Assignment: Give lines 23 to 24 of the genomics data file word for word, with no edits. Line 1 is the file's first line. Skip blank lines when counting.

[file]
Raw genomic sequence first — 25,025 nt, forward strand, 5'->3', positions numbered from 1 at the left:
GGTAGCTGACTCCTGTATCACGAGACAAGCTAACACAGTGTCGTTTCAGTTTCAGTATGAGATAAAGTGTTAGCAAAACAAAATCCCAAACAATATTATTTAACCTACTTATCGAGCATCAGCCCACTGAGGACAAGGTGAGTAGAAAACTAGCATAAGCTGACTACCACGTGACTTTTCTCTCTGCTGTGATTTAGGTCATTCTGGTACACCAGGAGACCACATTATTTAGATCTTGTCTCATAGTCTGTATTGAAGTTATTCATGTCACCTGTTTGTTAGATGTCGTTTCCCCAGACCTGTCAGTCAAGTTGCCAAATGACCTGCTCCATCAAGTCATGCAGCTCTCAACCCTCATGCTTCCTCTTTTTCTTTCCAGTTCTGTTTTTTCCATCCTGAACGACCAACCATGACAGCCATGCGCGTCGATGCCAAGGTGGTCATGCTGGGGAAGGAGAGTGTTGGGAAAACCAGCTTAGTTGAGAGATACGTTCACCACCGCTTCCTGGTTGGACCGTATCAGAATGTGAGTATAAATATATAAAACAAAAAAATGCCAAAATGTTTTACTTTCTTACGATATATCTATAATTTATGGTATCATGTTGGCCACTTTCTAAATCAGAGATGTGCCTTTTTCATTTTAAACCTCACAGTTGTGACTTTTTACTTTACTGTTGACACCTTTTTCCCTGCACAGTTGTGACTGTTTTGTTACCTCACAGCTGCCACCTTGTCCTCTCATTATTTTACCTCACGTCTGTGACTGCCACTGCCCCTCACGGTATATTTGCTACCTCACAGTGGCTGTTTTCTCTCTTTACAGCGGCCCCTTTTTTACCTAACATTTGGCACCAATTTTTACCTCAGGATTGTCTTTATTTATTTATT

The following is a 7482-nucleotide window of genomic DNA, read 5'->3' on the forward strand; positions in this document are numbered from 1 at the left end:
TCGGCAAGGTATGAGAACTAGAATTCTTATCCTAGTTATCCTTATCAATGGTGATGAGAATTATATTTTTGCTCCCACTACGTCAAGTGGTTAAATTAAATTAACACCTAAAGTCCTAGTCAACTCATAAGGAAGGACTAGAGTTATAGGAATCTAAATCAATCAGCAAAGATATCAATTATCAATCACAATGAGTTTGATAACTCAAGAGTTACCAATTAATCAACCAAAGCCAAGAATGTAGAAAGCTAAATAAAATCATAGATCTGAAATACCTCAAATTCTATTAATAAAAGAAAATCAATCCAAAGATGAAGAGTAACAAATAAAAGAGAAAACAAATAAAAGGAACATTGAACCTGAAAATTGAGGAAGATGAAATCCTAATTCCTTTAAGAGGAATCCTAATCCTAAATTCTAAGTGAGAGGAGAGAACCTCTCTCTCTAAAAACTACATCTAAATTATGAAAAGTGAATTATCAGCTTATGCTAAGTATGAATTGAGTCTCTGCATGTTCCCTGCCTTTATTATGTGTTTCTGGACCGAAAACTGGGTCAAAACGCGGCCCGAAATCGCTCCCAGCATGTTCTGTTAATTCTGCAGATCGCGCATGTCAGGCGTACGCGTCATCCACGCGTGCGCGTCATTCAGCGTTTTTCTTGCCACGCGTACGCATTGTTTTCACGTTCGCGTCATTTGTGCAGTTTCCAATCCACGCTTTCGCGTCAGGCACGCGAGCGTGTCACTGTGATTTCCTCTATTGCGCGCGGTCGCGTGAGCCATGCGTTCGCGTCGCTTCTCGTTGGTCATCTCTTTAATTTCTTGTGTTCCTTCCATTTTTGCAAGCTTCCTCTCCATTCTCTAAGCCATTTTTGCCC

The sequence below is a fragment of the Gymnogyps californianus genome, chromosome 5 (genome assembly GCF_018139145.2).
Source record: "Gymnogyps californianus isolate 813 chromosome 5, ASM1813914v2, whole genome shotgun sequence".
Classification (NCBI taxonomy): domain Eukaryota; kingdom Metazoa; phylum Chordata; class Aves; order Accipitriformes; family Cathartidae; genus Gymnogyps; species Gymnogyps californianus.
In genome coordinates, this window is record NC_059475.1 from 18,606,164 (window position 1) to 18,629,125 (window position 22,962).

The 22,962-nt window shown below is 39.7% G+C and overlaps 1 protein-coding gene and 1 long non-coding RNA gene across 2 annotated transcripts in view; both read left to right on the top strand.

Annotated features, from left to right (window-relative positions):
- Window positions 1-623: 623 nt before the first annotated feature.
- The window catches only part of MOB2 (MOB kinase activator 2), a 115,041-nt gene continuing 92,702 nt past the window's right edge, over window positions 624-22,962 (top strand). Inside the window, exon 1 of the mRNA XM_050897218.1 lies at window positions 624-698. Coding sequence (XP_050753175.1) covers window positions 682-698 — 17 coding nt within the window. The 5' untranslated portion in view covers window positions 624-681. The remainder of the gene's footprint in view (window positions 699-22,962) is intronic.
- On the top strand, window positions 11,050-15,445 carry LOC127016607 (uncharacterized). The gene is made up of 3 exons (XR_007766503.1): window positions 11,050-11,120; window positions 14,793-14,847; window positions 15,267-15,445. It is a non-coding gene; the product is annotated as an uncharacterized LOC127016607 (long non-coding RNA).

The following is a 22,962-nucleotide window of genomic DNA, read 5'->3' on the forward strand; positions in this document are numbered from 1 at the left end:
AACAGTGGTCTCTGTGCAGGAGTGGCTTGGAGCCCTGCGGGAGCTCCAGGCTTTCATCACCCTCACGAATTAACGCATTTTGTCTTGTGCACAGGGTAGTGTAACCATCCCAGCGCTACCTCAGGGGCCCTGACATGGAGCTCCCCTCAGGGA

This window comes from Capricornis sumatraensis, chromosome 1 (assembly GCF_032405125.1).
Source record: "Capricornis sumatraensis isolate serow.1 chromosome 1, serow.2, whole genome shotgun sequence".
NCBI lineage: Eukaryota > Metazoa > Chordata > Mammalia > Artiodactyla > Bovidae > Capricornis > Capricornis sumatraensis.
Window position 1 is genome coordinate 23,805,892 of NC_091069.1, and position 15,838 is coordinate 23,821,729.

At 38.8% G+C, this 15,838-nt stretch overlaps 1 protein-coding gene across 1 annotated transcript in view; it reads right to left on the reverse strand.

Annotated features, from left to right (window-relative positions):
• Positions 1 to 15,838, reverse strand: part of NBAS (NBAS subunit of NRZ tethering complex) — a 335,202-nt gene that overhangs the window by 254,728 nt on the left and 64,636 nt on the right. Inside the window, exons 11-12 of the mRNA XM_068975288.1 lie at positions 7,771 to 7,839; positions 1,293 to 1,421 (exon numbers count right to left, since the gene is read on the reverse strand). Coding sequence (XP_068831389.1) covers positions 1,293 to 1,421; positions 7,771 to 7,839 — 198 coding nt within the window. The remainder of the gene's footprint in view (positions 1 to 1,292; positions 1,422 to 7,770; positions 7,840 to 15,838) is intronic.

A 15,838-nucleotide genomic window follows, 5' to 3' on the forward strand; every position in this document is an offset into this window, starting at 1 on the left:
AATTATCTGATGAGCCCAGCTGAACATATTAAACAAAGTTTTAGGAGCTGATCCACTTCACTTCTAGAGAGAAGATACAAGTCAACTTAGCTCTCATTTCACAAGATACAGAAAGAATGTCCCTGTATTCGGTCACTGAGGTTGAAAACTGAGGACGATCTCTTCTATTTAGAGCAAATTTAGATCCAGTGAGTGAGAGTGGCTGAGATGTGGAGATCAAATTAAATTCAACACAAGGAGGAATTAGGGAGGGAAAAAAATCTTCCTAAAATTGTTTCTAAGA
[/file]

A 15,838-nucleotide genomic window follows, 5' to 3' on the forward strand; every position in this document is an offset into this window, starting at 1 on the left:
AATTATCTGATGAGCCCAGCTGAACATATTAAACAAAGTTTTAGGAGCTGATCCACTTCACTTCTAGAGAGAAGATACAAGTCAACTTAGCTCTCATTTCACAAGATACAGAAAGAATGTCCCTGTATTCGGTCACTGAGGTTGAAAACTGAGGACGATCTCTTCTATTTAGAGCAAATTTAGATCCAGTGAGTGAGAGTGGCTGAGATGTGGAGATCAAATTAAATTCAACACAAGGAGGAATTAGGGAGGGAAAAAAATCTTCCTAAAATTGTTTCTAAGA